4.2. Metaprogramming

Instead of using an external filter that expands macros, one way to do things is to write programs that write part or all of other programs.

For instance, you could use a program outputting source code

Think about it!

4.2.1. Backends from compilers

Compilers like GCC, SML/NJ, Objective CAML, MIT-Scheme, CMUCL, etc, do have their own generic assembler backend, which you might choose to use, if you intend to generate code semi-automatically from the according languages, or from a language you hack: rather than write great assembly code, you may instead modify a compiler so that it dumps great assembly code!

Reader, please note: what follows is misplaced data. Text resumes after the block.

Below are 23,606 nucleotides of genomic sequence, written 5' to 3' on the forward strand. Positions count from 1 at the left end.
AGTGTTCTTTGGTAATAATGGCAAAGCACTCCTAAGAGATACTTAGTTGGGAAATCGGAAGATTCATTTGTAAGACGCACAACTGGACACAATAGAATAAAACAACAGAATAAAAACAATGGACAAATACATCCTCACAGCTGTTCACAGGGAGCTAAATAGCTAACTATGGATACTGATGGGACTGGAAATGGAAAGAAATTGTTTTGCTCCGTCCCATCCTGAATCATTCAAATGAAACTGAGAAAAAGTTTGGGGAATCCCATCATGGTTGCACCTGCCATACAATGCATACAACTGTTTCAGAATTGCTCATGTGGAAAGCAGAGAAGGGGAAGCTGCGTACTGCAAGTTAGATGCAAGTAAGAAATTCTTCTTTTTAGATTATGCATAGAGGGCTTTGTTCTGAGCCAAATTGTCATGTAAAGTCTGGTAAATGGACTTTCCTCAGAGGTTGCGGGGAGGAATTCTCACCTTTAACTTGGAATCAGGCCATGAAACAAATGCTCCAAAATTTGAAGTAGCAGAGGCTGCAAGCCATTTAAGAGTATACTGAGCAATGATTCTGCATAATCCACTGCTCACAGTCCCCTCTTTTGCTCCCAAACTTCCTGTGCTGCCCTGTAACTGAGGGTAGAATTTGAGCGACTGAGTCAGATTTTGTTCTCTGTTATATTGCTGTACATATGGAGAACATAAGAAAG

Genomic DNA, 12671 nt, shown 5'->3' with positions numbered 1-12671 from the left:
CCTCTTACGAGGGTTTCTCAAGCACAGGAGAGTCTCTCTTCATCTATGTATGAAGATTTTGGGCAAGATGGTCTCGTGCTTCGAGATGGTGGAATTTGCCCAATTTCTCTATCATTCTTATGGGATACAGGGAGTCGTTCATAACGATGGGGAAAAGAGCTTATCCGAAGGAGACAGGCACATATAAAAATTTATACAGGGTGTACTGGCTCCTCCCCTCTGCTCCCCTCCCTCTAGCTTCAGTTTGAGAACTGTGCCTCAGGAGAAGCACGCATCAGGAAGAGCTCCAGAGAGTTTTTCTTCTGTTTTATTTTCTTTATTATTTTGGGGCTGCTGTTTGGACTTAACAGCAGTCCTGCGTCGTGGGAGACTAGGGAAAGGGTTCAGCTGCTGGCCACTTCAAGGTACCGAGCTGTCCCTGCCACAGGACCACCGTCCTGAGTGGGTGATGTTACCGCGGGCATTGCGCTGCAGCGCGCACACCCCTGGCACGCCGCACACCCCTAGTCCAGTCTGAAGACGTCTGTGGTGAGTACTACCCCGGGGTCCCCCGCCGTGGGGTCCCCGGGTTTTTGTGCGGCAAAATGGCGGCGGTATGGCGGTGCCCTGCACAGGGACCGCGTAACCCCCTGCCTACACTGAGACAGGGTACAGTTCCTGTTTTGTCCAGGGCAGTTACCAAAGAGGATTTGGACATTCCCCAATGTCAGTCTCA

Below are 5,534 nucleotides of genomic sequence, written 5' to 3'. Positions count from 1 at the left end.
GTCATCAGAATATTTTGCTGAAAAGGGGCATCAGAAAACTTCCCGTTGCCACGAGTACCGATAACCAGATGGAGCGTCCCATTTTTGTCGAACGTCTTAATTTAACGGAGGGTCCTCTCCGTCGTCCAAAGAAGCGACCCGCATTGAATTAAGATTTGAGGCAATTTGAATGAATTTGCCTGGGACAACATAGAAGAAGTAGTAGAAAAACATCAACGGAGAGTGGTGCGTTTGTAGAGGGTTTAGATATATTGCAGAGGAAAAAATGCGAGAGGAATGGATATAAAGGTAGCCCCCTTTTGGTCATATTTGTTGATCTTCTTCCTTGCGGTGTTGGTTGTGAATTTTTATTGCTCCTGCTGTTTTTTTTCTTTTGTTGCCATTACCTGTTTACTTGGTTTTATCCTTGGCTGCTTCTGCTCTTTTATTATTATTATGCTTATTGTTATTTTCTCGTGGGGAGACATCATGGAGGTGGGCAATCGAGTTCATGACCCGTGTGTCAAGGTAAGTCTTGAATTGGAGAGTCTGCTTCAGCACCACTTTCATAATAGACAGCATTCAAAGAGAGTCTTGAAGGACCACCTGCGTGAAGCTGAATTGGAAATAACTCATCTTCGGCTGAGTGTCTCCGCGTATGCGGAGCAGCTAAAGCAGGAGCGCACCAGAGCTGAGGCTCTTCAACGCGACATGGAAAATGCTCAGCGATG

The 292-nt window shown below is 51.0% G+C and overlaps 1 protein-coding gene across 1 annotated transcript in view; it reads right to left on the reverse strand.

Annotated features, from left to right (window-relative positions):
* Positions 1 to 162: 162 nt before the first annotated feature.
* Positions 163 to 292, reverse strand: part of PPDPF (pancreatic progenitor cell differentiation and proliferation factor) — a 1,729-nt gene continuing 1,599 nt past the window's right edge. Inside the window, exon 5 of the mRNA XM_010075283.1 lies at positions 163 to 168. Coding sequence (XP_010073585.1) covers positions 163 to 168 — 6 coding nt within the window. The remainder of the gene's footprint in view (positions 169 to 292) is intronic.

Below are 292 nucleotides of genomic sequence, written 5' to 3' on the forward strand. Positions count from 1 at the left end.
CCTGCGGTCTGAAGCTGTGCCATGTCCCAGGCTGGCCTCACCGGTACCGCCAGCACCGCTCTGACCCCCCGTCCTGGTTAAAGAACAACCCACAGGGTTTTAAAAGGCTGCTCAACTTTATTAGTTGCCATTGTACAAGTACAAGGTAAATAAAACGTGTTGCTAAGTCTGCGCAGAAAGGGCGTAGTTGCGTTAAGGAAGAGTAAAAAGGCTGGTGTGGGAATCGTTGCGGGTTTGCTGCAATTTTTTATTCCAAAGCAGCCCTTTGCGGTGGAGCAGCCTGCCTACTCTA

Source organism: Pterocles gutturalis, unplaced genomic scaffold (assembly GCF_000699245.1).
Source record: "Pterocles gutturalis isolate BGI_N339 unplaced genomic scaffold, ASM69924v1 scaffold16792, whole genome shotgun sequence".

4.2.2. The New-Jersey Machine-Code Toolkit

There is a project, using the programming language Icon (with an experimental ML version), to build a basis for producing assembly-manipulating code. See around http://www.eecs.harvard.edu/~nr/toolkit/

4.2.3. TUNES

The TUNES Project for a Free Reflective Computing System is developing its own assembler as an extension to the Scheme language, as part of its development process. It doesn't run at all yet, though help is welcome.

The assembler manipulates abstract syntax trees, so it could equally serve as the basis for a assembly syntax translator, a disassembler, a common assembler/compiler back-end, etc. Also, the full power of a real language, Scheme, make it unchallenged as for macroprocessing/metaprogramming.